With support from the University of Richmond

History News Network

History News Network puts current events into historical perspective. Subscribe to our newsletter for new perspectives on the ways history continues to resonate in the present. Explore our archive of thousands of original op-eds and curated stories from around the web. Join us to learn more about the past, now.

Alito Is Seen as a Methodical Jurist With a Clear Record

Throughout his life - ever since he resolved his high school indecision between his dream of a career in baseball or a life in law - the self-effacing Judge Alito, President Bush's new choice for the Supreme Court, has made his mark with quiet dedication rather than showy display. He has cloaked his formidable intellect in modesty, an attribute both surprising and endearing to colleagues in high-octane legal circles.

While Judge Alito, 55, has built a reputation for decency, he has also compiled a conservative record that is coming under intense scrutiny from activists on the left and the right who understand his potential for shifting the balance on the bench.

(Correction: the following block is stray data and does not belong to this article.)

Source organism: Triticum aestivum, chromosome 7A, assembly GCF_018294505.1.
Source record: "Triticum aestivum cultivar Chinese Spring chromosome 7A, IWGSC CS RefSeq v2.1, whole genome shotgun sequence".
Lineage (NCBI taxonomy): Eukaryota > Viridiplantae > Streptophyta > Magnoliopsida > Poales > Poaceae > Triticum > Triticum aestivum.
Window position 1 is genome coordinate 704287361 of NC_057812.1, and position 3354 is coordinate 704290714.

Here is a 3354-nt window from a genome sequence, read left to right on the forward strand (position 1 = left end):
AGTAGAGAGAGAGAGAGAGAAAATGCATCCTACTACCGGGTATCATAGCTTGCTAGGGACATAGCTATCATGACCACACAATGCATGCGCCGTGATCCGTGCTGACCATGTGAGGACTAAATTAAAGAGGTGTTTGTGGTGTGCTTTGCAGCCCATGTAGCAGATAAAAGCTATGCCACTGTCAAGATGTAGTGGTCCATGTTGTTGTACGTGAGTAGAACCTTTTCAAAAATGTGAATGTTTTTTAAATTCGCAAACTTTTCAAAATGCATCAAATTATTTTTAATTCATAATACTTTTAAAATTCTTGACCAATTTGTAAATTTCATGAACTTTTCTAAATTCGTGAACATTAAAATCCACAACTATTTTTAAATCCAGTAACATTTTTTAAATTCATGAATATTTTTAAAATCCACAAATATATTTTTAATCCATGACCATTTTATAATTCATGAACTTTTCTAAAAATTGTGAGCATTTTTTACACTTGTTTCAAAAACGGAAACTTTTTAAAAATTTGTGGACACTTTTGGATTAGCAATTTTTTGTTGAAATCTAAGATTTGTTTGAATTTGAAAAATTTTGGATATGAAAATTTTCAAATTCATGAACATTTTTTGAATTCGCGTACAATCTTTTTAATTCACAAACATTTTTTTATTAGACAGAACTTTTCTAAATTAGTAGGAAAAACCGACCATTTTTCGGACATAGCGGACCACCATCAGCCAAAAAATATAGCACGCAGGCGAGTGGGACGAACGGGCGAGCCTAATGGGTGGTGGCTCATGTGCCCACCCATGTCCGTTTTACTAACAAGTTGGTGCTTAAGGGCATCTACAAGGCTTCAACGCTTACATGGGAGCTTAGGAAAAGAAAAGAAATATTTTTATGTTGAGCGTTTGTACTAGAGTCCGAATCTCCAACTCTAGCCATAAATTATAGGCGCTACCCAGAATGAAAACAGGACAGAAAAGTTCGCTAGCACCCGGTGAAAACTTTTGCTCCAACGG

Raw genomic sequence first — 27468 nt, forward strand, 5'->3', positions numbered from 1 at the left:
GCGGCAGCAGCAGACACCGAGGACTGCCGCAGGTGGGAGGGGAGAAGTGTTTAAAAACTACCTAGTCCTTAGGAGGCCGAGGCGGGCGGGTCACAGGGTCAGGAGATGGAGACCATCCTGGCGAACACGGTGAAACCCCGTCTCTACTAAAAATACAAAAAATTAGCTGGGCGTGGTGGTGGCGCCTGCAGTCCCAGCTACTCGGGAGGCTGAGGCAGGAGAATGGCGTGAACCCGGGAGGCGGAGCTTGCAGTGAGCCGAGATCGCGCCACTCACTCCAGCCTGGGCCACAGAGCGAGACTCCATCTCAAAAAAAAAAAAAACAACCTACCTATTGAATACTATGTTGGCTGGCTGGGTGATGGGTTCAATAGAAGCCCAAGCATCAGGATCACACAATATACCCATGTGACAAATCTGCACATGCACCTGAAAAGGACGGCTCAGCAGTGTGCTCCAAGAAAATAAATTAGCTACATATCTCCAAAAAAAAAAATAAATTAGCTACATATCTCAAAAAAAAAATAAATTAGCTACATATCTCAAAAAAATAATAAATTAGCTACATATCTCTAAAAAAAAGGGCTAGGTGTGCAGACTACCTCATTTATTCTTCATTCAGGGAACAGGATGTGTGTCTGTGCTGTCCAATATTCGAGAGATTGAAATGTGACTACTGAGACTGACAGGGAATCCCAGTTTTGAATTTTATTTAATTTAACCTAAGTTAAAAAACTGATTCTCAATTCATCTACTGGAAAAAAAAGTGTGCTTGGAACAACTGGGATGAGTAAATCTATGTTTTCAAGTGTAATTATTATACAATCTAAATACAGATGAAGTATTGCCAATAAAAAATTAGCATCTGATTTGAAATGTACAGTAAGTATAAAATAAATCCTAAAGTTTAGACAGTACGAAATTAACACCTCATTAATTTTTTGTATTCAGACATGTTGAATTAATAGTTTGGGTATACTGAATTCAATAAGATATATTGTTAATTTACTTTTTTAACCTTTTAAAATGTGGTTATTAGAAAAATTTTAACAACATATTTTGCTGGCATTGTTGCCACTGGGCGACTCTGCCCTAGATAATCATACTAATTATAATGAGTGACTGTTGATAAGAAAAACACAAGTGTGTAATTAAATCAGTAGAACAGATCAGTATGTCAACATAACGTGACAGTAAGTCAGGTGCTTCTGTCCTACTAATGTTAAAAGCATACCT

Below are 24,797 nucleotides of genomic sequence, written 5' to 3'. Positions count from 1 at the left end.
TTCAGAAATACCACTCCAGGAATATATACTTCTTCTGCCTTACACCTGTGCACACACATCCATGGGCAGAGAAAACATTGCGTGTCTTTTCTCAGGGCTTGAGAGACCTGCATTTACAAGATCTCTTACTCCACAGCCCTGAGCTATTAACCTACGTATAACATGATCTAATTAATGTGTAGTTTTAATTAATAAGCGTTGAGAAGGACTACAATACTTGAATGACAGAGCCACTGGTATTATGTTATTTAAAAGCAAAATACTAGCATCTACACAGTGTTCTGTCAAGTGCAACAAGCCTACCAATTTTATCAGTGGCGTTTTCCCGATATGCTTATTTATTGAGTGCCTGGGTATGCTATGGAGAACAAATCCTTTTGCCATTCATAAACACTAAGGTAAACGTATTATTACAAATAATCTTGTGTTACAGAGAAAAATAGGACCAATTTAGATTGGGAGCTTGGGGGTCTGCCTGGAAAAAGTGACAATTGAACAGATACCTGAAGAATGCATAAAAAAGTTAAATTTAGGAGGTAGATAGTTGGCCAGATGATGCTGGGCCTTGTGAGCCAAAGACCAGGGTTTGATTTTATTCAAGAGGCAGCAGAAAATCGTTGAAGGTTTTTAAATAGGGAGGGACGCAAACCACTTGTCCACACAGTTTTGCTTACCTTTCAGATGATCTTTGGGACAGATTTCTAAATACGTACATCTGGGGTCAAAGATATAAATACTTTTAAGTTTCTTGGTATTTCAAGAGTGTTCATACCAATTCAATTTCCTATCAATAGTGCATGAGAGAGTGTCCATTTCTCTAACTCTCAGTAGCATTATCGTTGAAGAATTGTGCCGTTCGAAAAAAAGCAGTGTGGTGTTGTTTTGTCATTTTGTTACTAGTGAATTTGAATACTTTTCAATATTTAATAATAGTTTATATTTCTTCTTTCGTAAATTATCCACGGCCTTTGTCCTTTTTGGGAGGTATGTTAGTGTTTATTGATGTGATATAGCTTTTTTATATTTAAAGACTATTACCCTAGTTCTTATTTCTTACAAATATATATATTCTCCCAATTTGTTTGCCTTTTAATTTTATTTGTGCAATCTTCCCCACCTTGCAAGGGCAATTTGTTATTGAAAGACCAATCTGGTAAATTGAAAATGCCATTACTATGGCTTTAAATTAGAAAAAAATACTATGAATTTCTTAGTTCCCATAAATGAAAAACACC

As a federal appeals court judge for 15 years, Judge Alito has amassed a more extensive paper record than either John G. Roberts Jr., who sailed through his confirmation as chief justice, or Harriet E. Miers, the White House counsel, who withdrew after withering attacks on her credentials and conservative bona fides.

Judge Alito's jurisprudence has been methodical, cautious, respectful of precedent and solidly conservative, legal scholars said. In cases involving the great issues of the day - abortion, the death penalty and the separation of church and state - Judge Alito has typically taken the conservative side.

Like Justice Scalia, Judge Alito is an Italian-American from Trenton, whose jurisprudence is indisputably conservative. But while Justice Scalia is known for his caustic writing and argumentative manner, Judge Alito is described by clerks, lawyers and former schoolmates as a man who takes extraordinary care to be gentle with others and is quick to help a struggling lawyer arguing before his court.

Read entire article at NYT